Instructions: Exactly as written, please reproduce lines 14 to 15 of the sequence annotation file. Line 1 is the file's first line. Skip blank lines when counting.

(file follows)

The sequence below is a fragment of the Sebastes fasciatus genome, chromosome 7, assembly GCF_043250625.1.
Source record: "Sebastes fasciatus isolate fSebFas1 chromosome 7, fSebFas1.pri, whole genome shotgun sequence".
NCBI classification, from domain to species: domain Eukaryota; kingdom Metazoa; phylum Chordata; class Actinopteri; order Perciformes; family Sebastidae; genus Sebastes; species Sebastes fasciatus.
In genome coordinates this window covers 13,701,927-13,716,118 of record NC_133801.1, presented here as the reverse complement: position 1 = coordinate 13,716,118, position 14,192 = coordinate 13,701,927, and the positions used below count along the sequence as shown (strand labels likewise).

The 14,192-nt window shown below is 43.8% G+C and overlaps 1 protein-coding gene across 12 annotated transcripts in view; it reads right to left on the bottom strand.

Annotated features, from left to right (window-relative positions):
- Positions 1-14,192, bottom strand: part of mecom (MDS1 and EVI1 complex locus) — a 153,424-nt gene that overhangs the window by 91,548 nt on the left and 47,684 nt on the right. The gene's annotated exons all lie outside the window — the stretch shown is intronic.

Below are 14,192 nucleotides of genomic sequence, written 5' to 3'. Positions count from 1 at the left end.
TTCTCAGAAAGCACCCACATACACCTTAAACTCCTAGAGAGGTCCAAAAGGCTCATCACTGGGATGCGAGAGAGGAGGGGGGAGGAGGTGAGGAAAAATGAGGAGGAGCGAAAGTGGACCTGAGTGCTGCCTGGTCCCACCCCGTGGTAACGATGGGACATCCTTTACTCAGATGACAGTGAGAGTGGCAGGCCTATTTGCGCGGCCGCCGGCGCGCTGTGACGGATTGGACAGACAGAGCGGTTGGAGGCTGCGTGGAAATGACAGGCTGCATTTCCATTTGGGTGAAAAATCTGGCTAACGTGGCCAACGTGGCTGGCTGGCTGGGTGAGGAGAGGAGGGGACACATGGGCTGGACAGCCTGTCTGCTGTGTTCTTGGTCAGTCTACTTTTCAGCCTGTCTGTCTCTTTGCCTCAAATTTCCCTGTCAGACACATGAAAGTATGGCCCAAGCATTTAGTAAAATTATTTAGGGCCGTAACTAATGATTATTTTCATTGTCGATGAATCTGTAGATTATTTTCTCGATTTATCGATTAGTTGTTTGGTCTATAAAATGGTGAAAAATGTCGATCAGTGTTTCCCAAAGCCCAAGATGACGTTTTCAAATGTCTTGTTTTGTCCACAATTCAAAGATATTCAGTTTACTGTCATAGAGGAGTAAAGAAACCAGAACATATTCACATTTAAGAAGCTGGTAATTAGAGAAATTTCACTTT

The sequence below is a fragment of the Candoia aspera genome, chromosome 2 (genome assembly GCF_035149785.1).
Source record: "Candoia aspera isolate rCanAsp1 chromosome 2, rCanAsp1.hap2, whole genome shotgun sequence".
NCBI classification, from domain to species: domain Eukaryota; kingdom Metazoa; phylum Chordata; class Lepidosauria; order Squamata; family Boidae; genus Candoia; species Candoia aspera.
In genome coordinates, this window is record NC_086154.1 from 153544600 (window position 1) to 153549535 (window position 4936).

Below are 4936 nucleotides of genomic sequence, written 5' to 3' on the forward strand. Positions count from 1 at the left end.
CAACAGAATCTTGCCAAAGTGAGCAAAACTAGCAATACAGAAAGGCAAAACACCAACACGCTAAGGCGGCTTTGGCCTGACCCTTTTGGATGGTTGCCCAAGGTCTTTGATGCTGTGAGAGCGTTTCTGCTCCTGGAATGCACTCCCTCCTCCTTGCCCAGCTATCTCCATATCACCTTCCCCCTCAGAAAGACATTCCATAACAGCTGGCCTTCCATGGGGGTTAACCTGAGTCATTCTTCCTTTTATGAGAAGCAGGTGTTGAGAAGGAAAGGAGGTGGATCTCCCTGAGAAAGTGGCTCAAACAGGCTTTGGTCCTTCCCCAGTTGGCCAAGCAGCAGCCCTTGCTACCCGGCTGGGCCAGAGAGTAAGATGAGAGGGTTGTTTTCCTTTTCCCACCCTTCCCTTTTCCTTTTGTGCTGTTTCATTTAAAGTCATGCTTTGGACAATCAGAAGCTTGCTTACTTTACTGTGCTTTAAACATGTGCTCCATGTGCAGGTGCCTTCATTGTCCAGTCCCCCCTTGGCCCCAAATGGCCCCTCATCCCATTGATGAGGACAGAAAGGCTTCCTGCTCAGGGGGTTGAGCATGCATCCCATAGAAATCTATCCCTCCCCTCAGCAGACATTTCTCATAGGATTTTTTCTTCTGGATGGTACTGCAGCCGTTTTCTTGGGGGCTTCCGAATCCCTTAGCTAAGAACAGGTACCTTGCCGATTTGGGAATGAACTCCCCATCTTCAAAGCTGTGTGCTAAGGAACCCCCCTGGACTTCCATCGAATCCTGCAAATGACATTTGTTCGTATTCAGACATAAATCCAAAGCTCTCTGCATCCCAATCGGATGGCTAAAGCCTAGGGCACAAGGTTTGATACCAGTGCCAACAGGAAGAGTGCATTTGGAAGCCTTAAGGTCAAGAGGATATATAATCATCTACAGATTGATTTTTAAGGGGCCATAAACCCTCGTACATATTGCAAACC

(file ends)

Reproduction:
Below are 4936 nucleotides of genomic sequence, written 5' to 3' on the forward strand. Positions count from 1 at the left end.
CAACAGAATCTTGCCAAAGTGAGCAAAACTAGCAATACAGAAAGGCAAAACACCAACACGCTAAGGCGGCTTTGGCCTGACCCTTTTGGATGGTTGCCCAAGGTCTTTGATGCTGTGAGAGCGTTTCTGCTCCTGGAATGCACTCCCTCCTCCTTGCCCAGCTATCTCCATATCACCTTCCCCCTCAGAAAGACATTCCATAACAGCTGGCCTTCCATGGGGGTTAACCTGAGTCATTCTTCCTTTTATGAGAAGCAGGTGTTGAGAAGGAAAGGAGGTGGATCTCCCTGAGAAAGTGGCTCAAACAGGCTTTGGTCCTTCCCCAGTTGGCCAAGCAGCAGCCCTTGCTACCCGGCTGGGCCAGAGAGTAAGATGAGAGGGTTGTTTTCCTTTTCCCACCCTTCCCTTTTCCTTTTGTGCTGTTTCATTTAAAGTCATGCTTTGGACAATCAGAAGCTTGCTTACTTTACTGTGCTTTAAACATGTGCTCCATGTGCAGGTGCCTTCATTGTCCAGTCCCCCCTTGGCCCCAAATGGCCCCTCATCCCATTGATGAGGACAGAAAGGCTTCCTGCTCAGGGGGTTGAGCATGCATCCCATAGAAATCTATCCCTCCCCTCAGCAGACATTTCTCATAGGATTTTTTCTTCTGGATGGTACTGCAGCCGTTTTCTTGGGGGCTTCCGAATCCCTTAGCTAAGAACAGGTACCTTGCCGATTTGGGAATGAACTCCCCATCTTCAAAGCTGTGTGCTAAGGAACCCCCCTGGACTTCCATCGAATCCTGCAAATGACATTTGTTCGTATTCAGACATAAATCCAAAGCTCTCTGCATCCCAATCGGATGGCTAAAGCCTAGGGCACAAGGTTTGATACCAGTGCCAACAGGAAGAGTGCATTTGGAAGCCTTAAGGTCAAGAGGATATATAATCATCTACAGATTGATTTTTAAGGGGCCATAAACCCTCGTACATATTGCAAACC